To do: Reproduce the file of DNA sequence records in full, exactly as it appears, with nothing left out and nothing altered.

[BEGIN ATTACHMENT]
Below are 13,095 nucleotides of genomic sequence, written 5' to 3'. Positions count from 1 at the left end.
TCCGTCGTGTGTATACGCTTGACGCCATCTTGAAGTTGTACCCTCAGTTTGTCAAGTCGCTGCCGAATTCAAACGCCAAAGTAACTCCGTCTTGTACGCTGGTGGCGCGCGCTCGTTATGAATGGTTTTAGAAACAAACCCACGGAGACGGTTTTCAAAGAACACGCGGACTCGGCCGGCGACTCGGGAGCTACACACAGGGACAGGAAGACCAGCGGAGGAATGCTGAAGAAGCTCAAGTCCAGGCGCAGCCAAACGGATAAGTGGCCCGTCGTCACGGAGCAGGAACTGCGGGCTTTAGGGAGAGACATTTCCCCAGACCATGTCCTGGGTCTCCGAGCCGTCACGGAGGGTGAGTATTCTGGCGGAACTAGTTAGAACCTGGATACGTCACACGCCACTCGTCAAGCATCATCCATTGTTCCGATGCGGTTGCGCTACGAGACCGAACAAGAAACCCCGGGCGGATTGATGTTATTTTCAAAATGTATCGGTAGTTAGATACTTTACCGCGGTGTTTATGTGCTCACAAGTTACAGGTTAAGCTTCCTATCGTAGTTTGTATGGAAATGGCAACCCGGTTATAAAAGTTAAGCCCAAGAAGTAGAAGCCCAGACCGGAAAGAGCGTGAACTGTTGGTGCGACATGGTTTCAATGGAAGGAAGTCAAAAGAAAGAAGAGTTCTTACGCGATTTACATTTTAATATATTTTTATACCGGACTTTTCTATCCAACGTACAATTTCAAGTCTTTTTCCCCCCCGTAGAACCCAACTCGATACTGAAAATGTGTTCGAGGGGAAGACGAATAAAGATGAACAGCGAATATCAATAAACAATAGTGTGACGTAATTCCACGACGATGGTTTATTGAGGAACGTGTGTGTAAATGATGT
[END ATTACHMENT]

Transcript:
Below are 13,095 nucleotides of genomic sequence, written 5' to 3'. Positions count from 1 at the left end.
TCCGTCGTGTGTATACGCTTGACGCCATCTTGAAGTTGTACCCTCAGTTTGTCAAGTCGCTGCCGAATTCAAACGCCAAAGTAACTCCGTCTTGTACGCTGGTGGCGCGCGCTCGTTATGAATGGTTTTAGAAACAAACCCACGGAGACGGTTTTCAAAGAACACGCGGACTCGGCCGGCGACTCGGGAGCTACACACAGGGACAGGAAGACCAGCGGAGGAATGCTGAAGAAGCTCAAGTCCAGGCGCAGCCAAACGGATAAGTGGCCCGTCGTCACGGAGCAGGAACTGCGGGCTTTAGGGAGAGACATTTCCCCAGACCATGTCCTGGGTCTCCGAGCCGTCACGGAGGGTGAGTATTCTGGCGGAACTAGTTAGAACCTGGATACGTCACACGCCACTCGTCAAGCATCATCCATTGTTCCGATGCGGTTGCGCTACGAGACCGAACAAGAAACCCCGGGCGGATTGATGTTATTTTCAAAATGTATCGGTAGTTAGATACTTTACCGCGGTGTTTATGTGCTCACAAGTTACAGGTTAAGCTTCCTATCGTAGTTTGTATGGAAATGGCAACCCGGTTATAAAAGTTAAGCCCAAGAAGTAGAAGCCCAGACCGGAAAGAGCGTGAACTGTTGGTGCGACATGGTTTCAATGGAAGGAAGTCAAAAGAAAGAAGAGTTCTTACGCGATTTACATTTTAATATATTTTTATACCGGACTTTTCTATCCAACGTACAATTTCAAGTCTTTTTCCCCCCCGTAGAACCCAACTCGATACTGAAAATGTGTTCGAGGGGAAGACGAATAAAGATGAACAGCGAATATCAATAAACAATAGTGTGACGTAATTCCACGACGATGGTTTATTGAGGAACGTGTGTGTAAATGATGT